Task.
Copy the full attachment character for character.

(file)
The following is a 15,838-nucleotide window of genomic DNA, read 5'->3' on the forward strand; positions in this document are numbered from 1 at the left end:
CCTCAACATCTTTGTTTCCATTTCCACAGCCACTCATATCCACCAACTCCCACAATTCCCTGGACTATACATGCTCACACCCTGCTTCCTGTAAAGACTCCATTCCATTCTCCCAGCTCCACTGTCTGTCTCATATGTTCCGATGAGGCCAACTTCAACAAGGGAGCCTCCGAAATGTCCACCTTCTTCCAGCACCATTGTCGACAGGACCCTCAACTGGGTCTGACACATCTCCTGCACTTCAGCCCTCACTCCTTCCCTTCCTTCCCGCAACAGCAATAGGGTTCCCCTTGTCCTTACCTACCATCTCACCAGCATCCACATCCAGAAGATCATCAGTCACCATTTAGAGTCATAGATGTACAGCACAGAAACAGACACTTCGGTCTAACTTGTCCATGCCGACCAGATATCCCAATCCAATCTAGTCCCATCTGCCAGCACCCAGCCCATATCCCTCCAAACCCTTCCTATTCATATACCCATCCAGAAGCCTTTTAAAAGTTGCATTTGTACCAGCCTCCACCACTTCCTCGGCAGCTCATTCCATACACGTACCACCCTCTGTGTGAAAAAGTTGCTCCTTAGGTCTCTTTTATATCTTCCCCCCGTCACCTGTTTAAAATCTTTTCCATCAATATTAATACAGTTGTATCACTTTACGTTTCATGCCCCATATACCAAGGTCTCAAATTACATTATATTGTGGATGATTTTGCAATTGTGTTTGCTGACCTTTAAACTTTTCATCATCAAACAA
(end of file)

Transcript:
The following is a 15,838-nucleotide window of genomic DNA, read 5'->3' on the forward strand; positions in this document are numbered from 1 at the left end:
CCTCAACATCTTTGTTTCCATTTCCACAGCCACTCATATCCACCAACTCCCACAATTCCCTGGACTATACATGCTCACACCCTGCTTCCTGTAAAGACTCCATTCCATTCTCCCAGCTCCACTGTCTGTCTCATATGTTCCGATGAGGCCAACTTCAACAAGGGAGCCTCCGAAATGTCCACCTTCTTCCAGCACCATTGTCGACAGGACCCTCAACTGGGTCTGACACATCTCCTGCACTTCAGCCCTCACTCCTTCCCTTCCTTCCCGCAACAGCAATAGGGTTCCCCTTGTCCTTACCTACCATCTCACCAGCATCCACATCCAGAAGATCATCAGTCACCATTTAGAGTCATAGATGTACAGCACAGAAACAGACACTTCGGTCTAACTTGTCCATGCCGACCAGATATCCCAATCCAATCTAGTCCCATCTGCCAGCACCCAGCCCATATCCCTCCAAACCCTTCCTATTCATATACCCATCCAGAAGCCTTTTAAAAGTTGCATTTGTACCAGCCTCCACCACTTCCTCGGCAGCTCATTCCATACACGTACCACCCTCTGTGTGAAAAAGTTGCTCCTTAGGTCTCTTTTATATCTTCCCCCCGTCACCTGTTTAAAATCTTTTCCATCAATATTAATACAGTTGTATCACTTTACGTTTCATGCCCCATATACCAAGGTCTCAAATTACATTATATTGTGGATGATTTTGCAATTGTGTTTGCTGACCTTTAAACTTTTCATCATCAAACAA